It’s also worth noting that all gender-neutral bathrooms now on campus are single-stall, and most are handicapped bathrooms, all of which are gender-neutral by design. The multi-stall gender-inclusive restroom in Baker Hall was an important progressive display. Its’ reassigning is a very upsetting step back.

For people who are gender-nonconforming, many are left with the uncomfortable decision between refraining from using public restrooms at all or choosing to use one that they may feel uncomfortable in.

But even more than discomfort, gender-nonconforming individuals face violence and harassment when using public facilities that are segregated by gender.

In 2013, researchers analyzed the experiences of transgender and gender-nonconforming individuals in public restrooms and found that 68 percent reported experiencing at least one instance of verbal harassment, and nine percent reported experiencing at least one instance of physical assault.

So why was the gender-neutral bathroom in Baker Hall reassigned? Because of the Commonwealth of Massachusetts Plumbing Code.

According to this code, dormitory “toilet facilities, shower rooms and bathing rooms for males and females shall be separate and so designated.” By law, that one line of text is enough to prevent the university from building non-handicapped, gender-neutral restrooms in dormitories.

Now, I’m no expert on the politics of plumbing, but I find this explanation to be woefully unsatisfying. Is the Massachusetts Plumbing Code so final that a massive organization such as the flagship campus of Massachusetts can’t take a stand against its’ contents? Are the laws and regulations surrounding Massachusetts plumbing so set in stone that they must be abided by, without even the suggestion of an amendment?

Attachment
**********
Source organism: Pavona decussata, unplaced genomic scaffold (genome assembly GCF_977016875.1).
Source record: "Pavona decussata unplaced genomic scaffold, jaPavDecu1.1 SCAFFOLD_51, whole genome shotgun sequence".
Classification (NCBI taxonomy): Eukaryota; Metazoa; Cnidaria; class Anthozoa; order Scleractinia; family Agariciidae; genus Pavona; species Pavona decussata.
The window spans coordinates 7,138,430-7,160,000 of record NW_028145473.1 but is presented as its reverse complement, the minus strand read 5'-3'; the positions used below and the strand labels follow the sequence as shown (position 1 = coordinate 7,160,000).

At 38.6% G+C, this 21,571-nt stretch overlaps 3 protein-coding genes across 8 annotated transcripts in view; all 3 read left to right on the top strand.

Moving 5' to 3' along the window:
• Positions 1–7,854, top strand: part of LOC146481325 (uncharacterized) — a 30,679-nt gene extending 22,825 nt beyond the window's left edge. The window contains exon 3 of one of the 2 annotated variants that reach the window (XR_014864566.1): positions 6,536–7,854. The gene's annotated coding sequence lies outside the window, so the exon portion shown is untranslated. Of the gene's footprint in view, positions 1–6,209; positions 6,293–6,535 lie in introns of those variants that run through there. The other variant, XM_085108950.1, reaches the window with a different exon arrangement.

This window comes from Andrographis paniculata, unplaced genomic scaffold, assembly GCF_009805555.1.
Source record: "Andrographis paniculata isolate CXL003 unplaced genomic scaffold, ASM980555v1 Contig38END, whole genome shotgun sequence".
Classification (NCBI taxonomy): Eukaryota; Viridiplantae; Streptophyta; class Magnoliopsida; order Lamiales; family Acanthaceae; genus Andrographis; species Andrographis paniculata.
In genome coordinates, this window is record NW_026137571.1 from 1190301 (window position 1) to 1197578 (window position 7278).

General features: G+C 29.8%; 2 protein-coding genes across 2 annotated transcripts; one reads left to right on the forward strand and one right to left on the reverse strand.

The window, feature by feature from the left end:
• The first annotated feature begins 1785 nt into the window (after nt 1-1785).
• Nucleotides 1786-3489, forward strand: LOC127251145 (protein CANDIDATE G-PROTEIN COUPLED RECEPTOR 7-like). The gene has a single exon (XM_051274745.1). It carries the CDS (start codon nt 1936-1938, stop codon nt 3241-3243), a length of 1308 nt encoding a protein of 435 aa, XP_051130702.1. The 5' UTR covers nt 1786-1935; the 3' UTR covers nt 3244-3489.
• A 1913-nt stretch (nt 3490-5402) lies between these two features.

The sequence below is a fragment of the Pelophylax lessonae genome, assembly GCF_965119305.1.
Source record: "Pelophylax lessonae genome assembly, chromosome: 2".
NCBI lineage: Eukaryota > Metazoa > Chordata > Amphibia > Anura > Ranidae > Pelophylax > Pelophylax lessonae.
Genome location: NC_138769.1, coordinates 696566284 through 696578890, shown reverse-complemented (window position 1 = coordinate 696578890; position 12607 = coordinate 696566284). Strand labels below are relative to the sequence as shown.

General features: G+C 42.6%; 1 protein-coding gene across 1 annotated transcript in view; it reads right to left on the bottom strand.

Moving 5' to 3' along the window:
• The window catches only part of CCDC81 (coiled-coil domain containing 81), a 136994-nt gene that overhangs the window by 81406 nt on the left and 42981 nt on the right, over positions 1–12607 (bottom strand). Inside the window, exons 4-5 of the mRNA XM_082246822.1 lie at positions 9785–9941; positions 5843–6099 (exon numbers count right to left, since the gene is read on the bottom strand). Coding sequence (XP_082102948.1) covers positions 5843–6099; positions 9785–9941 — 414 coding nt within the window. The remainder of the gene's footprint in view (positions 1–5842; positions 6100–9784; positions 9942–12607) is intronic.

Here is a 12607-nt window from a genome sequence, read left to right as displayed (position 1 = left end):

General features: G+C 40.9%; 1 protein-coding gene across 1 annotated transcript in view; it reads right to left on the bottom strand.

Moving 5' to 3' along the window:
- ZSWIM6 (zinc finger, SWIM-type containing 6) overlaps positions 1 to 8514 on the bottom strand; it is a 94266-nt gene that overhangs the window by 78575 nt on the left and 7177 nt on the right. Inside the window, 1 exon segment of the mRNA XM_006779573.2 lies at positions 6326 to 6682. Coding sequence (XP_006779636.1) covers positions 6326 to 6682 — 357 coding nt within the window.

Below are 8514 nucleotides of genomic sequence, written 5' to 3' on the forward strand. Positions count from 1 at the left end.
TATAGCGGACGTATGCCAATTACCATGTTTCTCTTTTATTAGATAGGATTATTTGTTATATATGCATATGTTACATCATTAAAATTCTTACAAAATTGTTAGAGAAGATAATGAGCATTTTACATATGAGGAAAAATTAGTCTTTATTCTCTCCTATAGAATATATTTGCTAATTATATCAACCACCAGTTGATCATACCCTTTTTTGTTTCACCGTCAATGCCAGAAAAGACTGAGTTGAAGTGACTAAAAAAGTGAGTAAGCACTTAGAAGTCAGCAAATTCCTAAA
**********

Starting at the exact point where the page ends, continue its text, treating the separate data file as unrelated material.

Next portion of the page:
The UMass administration was right to reaffirm their commitment to ensuring an environment that is safe and welcoming for all students and faculty, but now they must act on their commitment. Values of social justice, equity and inclusion are commendable, but the administration cannot forget that “inclusion” truly means the inclusion of all students.

UMass is more than a learning environment – it is a home. The administration needs to take a stand against antiquated policies that make students feel alienated and uncomfortable in their own living communities. Otherwise, their statement of inclusion is just empty words.

Tess Halpern is the Opinion/Editorial editor and can be reached at tjhalpern@umass.edu.

Comments
One Response to “Gender-inclusive restrooms should take precedence over the state plumbing code”
  1. Ed Cutting, Ed.D. says:

    First, I read that sentence differently, with the “if” included.

    Second, plumbing code applies to new construction and I believe Baker is grandfathered anyway — it was the shoddy construction of umass buildings in the 1960’s that led to statewide codes that hadn’t existed before then.